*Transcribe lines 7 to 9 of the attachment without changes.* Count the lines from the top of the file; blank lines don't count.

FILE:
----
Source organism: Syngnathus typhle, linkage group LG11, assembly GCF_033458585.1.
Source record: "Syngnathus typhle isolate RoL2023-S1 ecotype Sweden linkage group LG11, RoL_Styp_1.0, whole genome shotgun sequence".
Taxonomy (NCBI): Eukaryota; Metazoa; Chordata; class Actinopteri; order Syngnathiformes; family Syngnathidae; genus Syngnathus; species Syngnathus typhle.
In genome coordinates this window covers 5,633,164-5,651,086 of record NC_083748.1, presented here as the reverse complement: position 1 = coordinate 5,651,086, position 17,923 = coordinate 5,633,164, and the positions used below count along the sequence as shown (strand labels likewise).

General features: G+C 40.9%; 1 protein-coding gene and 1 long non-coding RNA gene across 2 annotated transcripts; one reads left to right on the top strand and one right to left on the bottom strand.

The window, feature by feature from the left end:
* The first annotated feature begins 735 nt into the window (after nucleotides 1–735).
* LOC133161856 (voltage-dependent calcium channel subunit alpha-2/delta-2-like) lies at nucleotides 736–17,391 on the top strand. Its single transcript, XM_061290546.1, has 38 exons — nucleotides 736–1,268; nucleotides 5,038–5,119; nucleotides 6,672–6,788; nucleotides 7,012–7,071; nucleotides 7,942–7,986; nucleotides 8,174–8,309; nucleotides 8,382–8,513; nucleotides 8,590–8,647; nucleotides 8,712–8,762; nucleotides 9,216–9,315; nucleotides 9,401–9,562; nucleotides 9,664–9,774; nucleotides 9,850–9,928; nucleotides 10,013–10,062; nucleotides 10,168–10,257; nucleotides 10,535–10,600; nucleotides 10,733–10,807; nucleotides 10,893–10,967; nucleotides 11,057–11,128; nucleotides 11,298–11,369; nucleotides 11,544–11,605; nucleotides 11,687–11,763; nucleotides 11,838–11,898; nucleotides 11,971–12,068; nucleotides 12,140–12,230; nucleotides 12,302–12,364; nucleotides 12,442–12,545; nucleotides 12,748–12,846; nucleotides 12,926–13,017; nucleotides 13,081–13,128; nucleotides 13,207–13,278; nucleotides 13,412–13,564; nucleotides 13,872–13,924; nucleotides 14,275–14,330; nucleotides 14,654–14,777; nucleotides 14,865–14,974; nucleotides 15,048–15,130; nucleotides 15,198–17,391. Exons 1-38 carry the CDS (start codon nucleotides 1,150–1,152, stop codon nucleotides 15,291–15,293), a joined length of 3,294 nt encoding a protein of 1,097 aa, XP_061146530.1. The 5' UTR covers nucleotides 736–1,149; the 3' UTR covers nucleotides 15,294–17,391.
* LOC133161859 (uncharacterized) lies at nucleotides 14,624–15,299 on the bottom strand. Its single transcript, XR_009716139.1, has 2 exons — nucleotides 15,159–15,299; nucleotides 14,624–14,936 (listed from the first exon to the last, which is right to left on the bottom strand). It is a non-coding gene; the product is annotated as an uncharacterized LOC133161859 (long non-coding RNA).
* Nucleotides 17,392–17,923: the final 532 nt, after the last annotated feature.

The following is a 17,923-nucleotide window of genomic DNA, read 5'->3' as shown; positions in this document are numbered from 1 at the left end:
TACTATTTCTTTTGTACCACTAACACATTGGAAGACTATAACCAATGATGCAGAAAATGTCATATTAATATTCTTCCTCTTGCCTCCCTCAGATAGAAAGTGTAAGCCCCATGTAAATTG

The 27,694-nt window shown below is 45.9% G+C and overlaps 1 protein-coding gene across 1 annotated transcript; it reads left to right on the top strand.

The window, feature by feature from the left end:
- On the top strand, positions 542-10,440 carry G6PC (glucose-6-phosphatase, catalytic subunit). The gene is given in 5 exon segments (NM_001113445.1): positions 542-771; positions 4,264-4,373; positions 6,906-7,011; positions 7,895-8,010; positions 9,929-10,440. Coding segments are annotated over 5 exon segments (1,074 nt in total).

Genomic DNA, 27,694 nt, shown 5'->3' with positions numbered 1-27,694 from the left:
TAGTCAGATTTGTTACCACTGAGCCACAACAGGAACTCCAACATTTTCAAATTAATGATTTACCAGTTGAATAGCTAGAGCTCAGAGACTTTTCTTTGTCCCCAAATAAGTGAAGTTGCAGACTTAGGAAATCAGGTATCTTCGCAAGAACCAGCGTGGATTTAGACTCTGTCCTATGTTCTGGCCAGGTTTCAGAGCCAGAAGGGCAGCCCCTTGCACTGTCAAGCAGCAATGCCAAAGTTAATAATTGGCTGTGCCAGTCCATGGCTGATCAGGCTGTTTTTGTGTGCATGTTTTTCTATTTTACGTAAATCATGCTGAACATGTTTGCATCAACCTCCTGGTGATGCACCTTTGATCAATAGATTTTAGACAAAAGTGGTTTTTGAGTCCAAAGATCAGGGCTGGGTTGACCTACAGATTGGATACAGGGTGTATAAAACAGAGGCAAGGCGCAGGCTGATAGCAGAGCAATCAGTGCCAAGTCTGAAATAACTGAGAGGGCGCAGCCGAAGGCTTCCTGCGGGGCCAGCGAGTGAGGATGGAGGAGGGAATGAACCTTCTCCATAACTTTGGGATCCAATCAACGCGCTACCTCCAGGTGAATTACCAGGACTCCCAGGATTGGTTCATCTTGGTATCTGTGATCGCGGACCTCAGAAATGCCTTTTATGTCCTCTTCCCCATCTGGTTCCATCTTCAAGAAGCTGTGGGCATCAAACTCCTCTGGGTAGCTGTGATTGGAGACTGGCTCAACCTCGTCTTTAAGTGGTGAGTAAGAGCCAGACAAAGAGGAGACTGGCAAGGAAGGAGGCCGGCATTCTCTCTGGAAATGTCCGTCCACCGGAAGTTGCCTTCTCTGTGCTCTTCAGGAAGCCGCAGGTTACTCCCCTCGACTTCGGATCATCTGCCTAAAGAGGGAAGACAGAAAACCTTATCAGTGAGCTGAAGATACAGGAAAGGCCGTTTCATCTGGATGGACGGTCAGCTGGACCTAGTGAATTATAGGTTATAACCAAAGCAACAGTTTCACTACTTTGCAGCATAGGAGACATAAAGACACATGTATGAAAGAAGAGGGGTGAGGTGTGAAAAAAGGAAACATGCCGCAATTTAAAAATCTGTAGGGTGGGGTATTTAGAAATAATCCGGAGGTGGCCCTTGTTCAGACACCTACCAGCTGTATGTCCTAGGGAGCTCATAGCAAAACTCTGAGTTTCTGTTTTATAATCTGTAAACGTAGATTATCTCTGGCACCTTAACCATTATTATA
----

* The first annotated feature begins 735 nt into the window (after nucleotides 1–735).
* LOC133161856 (voltage-dependent calcium channel subunit alpha-2/delta-2-like) lies at nucleotides 736–17,391 on the top strand. Its single transcript, XM_061290546.1, has 38 exons — nucleotides 736–1,268; nucleotides 5,038–5,119; nucleotides 6,672–6,788; nucleotides 7,012–7,071; nucleotides 7,942–7,986; nucleotides 8,174–8,309; nucleotides 8,382–8,513; nucleotides 8,590–8,647; nucleotides 8,712–8,762; nucleotides 9,216–9,315; nucleotides 9,401–9,562; nucleotides 9,664–9,774; nucleotides 9,850–9,928; nucleotides 10,013–10,062; nucleotides 10,168–10,257; nucleotides 10,535–10,600; nucleotides 10,733–10,807; nucleotides 10,893–10,967; nucleotides 11,057–11,128; nucleotides 11,298–11,369; nucleotides 11,544–11,605; nucleotides 11,687–11,763; nucleotides 11,838–11,898; nucleotides 11,971–12,068; nucleotides 12,140–12,230; nucleotides 12,302–12,364; nucleotides 12,442–12,545; nucleotides 12,748–12,846; nucleotides 12,926–13,017; nucleotides 13,081–13,128; nucleotides 13,207–13,278; nucleotides 13,412–13,564; nucleotides 13,872–13,924; nucleotides 14,275–14,330; nucleotides 14,654–14,777; nucleotides 14,865–14,974; nucleotides 15,048–15,130; nucleotides 15,198–17,391. Exons 1-38 carry the CDS (start codon nucleotides 1,150–1,152, stop codon nucleotides 15,291–15,293), a joined length of 3,294 nt encoding a protein of 1,097 aa, XP_061146530.1. The 5' UTR covers nucleotides 736–1,149; the 3' UTR covers nucleotides 15,294–17,391.
* LOC133161859 (uncharacterized) lies at nucleotides 14,624–15,299 on the bottom strand. Its single transcript, XR_009716139.1, has 2 exons — nucleotides 15,159–15,299; nucleotides 14,624–14,936 (listed from the first exon to the last, which is right to left on the bottom strand). It is a non-coding gene; the product is annotated as an uncharacterized LOC133161859 (long non-coding RNA).